Suzukis Method of teaching ToneThird VariationBy changing the CONTACT POINT of the bow on the string, it affects TONE COLOR and the AMOUNT OF SOUNDWhen asked to play near the bridge for the first time, many students fail to produce fine tone. That is because the bow does not skillfully allow the string to ring. This is due to a poorly balanced bow the bow fails to muster a Scotch-tape-like power of suction where the horsehair touches the string; it fails to achieve perfect contact that is necessary for making the string ringWhen trying to produce f or ff sound, suppleness of the right hand and skillful control of the fingers are all the more essential. Hence a student with a stiff right hand either encounters heavy resistance or produces an unpleasant squashed tone the moment he attempts to play f or ff. - Shinichi Suzuki

Musical Example:The Old Refrain From album Kreisler Plays KreislerViolin: Fritz KreislerPiano: Carl Lamson

Listen to Kreislers tone, I always tell my students, encouraging them to become disciples of these teachers. Since naturally it is impossible to receive instruction directly from them, I have my students study with them through records, as I myself did. Shinichi Suzuki

Listen to Kreislers tone, I always tell my students, encouraging them tobecome disciples of these teachers. Since naturally it is impossible to receiveinstruction directly from them, I have my students study with them through records, as I myself did. Shinichi SuzukiQuote from the biography called Fritz Kreisler by Louis LocknerGeneral RemarksOur challenge is to help our students to perform with a beautiful tone.We must study to demonstrate a wonderful resonant tone for our students.Encourage each student to invite a wonderful artist player into their home, so that they might listen to them everyday.Kreisler was quoted in Lochners biography as saying:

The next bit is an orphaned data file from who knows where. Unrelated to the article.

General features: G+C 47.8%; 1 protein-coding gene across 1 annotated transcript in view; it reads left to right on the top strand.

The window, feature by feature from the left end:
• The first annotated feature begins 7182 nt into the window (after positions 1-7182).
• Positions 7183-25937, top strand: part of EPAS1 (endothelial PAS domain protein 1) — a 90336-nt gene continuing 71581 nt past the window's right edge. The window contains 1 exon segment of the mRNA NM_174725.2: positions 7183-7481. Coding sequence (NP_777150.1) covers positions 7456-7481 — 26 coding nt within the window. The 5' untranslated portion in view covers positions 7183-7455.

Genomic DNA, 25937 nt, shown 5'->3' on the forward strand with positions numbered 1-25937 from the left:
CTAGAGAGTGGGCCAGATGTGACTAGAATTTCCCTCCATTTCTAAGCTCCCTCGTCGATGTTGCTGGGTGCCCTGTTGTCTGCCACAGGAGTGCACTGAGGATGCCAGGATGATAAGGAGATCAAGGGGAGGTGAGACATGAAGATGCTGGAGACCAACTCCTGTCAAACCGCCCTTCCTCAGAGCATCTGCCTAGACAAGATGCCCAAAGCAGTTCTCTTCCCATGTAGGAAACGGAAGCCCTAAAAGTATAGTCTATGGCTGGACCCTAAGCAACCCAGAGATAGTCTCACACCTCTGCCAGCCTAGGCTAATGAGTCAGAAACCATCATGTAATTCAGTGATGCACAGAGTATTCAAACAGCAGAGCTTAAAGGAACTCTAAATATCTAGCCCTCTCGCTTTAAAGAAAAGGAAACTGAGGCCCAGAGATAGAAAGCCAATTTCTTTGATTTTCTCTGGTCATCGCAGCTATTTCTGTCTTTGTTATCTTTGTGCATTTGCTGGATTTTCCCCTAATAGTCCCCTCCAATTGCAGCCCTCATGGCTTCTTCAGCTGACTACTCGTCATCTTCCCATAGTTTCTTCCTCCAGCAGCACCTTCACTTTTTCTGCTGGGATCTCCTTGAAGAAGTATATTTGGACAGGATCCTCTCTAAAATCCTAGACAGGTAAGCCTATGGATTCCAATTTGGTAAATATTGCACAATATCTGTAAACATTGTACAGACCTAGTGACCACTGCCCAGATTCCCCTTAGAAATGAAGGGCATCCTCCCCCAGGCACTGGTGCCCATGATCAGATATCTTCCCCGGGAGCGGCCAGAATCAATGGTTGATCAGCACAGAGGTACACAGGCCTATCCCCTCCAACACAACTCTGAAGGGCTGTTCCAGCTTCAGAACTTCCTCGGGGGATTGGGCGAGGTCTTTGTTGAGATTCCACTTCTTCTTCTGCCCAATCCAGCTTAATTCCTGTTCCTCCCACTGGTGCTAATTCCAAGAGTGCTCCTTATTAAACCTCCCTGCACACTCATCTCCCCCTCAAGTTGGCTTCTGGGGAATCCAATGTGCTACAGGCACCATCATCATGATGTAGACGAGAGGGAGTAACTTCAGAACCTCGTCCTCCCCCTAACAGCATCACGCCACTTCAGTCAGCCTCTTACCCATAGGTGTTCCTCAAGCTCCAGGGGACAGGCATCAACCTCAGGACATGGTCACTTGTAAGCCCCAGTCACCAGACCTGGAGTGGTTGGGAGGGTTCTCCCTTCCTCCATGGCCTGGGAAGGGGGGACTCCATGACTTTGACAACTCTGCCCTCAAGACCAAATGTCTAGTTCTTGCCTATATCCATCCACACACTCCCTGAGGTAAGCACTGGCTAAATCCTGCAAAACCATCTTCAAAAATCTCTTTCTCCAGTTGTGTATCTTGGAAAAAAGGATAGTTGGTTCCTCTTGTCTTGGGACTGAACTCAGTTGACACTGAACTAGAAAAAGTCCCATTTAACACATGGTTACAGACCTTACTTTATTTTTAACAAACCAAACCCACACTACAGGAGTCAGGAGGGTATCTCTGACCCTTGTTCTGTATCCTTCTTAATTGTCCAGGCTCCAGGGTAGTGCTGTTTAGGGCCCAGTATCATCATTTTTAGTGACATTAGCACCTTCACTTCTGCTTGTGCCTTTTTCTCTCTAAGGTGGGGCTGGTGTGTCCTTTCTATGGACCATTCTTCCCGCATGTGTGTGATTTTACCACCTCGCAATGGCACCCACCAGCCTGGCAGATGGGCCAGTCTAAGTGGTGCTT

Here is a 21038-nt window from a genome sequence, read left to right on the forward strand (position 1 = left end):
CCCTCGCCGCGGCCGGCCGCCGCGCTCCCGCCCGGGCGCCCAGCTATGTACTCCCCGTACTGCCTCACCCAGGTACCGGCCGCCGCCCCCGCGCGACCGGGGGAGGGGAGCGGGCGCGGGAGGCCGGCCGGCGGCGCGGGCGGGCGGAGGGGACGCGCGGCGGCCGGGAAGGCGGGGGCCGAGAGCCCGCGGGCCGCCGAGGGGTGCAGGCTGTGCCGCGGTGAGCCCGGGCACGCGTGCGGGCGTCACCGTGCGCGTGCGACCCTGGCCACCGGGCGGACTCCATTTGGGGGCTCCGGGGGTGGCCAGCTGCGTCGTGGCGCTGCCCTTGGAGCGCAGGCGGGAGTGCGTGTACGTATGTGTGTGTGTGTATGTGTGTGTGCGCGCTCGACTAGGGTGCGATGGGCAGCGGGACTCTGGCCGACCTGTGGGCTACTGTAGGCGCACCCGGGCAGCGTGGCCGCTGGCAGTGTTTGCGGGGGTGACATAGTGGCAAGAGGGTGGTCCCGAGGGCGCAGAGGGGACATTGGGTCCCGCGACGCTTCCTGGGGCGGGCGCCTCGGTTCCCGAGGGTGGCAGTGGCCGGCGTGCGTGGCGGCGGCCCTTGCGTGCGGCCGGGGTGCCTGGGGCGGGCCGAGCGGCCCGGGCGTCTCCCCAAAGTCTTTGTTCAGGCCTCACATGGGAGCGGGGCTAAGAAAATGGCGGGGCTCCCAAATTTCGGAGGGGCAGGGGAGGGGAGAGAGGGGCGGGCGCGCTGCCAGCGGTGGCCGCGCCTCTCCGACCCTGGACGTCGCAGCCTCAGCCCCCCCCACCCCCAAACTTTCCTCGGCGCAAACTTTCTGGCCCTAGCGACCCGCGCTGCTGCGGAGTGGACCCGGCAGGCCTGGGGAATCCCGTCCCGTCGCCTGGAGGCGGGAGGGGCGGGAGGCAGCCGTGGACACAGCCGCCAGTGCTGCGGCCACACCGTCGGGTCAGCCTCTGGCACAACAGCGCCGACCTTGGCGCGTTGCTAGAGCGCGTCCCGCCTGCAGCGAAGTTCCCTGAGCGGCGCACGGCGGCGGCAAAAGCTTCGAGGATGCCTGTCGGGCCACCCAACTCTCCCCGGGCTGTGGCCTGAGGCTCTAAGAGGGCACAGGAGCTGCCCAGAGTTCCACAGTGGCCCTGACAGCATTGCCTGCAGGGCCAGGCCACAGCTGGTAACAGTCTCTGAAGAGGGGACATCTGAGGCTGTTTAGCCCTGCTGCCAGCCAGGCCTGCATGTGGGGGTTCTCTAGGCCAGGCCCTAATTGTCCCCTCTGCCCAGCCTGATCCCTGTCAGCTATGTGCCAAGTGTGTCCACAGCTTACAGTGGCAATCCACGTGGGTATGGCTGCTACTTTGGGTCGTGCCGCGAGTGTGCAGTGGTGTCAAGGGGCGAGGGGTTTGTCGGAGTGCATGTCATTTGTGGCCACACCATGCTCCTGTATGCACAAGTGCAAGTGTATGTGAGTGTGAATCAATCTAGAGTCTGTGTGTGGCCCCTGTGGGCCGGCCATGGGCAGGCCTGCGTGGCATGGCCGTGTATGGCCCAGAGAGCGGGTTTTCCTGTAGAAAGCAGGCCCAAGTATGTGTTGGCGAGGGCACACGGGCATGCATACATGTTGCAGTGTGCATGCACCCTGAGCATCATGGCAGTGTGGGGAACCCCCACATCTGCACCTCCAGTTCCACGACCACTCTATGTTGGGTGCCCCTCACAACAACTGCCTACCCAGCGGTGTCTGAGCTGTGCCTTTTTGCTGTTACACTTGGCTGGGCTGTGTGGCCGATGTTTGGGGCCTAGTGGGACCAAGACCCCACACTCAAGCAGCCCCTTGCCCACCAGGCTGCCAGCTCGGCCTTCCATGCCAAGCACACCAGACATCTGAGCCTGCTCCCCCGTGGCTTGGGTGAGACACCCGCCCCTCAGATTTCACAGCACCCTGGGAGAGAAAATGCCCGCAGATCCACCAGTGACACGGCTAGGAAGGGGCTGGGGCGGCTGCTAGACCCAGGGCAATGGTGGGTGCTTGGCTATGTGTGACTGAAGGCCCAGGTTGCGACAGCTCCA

The technical talent of the youth of today is almost unbelievablebut they are all technical wonder childrenThis can never remain the object of music.

If we are to continue the legacy of Shinichi Suzuki, we need the fine artist player, with a wonderful heart, to inspire the students of our movement!Some Final thoughts on kreisler and suzukiMargaret Campbell in her wonderful book The Great Violinists says of Kreisler,

In the entire history of violin playing there is probably no performer who was more universally loved and admired than Fritz Kreisler. He was the first of the 20th Century violinists to anticipate by instinct the growing need for emotional expression in playing. He appealed to the heart of his audience, not only by his virtuosity but by a quality that exuded a subtle vitality, humor, sweetness and pathos in an interfusion of tone, technique, and communication.The Three pillars of dr. suzukis teachingsPlay with Kreisler's beautiful TONELearn the correct TECHNIQUEPlay from your HEART, not your liver

Musical Example:Schn Rosmarin From album Kreisler P